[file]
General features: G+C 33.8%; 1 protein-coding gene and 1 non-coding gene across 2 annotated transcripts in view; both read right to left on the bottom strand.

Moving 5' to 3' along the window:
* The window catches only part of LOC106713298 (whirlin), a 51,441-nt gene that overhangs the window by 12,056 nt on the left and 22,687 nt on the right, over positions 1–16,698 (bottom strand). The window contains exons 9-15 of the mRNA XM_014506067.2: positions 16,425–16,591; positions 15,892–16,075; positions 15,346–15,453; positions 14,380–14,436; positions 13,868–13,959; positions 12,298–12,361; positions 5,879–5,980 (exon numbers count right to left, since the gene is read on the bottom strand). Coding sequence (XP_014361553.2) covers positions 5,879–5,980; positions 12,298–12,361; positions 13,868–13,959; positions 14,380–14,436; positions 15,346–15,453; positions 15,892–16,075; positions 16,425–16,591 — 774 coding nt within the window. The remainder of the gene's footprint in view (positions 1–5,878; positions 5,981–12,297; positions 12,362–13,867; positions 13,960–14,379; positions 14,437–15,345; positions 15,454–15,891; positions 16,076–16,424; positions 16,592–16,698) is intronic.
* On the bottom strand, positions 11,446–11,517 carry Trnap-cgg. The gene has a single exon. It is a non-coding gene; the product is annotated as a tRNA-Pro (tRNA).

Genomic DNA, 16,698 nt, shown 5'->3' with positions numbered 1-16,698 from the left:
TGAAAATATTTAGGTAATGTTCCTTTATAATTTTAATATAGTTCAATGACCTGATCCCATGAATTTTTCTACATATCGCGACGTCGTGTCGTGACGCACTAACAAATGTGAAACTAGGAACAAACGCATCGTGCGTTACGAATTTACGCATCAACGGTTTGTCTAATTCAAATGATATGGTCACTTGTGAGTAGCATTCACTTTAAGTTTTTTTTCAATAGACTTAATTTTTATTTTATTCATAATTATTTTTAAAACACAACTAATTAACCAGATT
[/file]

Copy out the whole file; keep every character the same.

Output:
General features: G+C 33.8%; 1 protein-coding gene and 1 non-coding gene across 2 annotated transcripts in view; both read right to left on the bottom strand.

Moving 5' to 3' along the window:
* The window catches only part of LOC106713298 (whirlin), a 51,441-nt gene that overhangs the window by 12,056 nt on the left and 22,687 nt on the right, over positions 1–16,698 (bottom strand). The window contains exons 9-15 of the mRNA XM_014506067.2: positions 16,425–16,591; positions 15,892–16,075; positions 15,346–15,453; positions 14,380–14,436; positions 13,868–13,959; positions 12,298–12,361; positions 5,879–5,980 (exon numbers count right to left, since the gene is read on the bottom strand). Coding sequence (XP_014361553.2) covers positions 5,879–5,980; positions 12,298–12,361; positions 13,868–13,959; positions 14,380–14,436; positions 15,346–15,453; positions 15,892–16,075; positions 16,425–16,591 — 774 coding nt within the window. The remainder of the gene's footprint in view (positions 1–5,878; positions 5,981–12,297; positions 12,362–13,867; positions 13,960–14,379; positions 14,437–15,345; positions 15,454–15,891; positions 16,076–16,424; positions 16,592–16,698) is intronic.
* On the bottom strand, positions 11,446–11,517 carry Trnap-cgg. The gene has a single exon. It is a non-coding gene; the product is annotated as a tRNA-Pro (tRNA).

Genomic DNA, 16,698 nt, shown 5'->3' with positions numbered 1-16,698 from the left:
TGAAAATATTTAGGTAATGTTCCTTTATAATTTTAATATAGTTCAATGACCTGATCCCATGAATTTTTCTACATATCGCGACGTCGTGTCGTGACGCACTAACAAATGTGAAACTAGGAACAAACGCATCGTGCGTTACGAATTTACGCATCAACGGTTTGTCTAATTCAAATGATATGGTCACTTGTGAGTAGCATTCACTTTAAGTTTTTTTTCAATAGACTTAATTTTTATTTTATTCATAATTATTTTTAAAACACAACTAATTAACCAGATT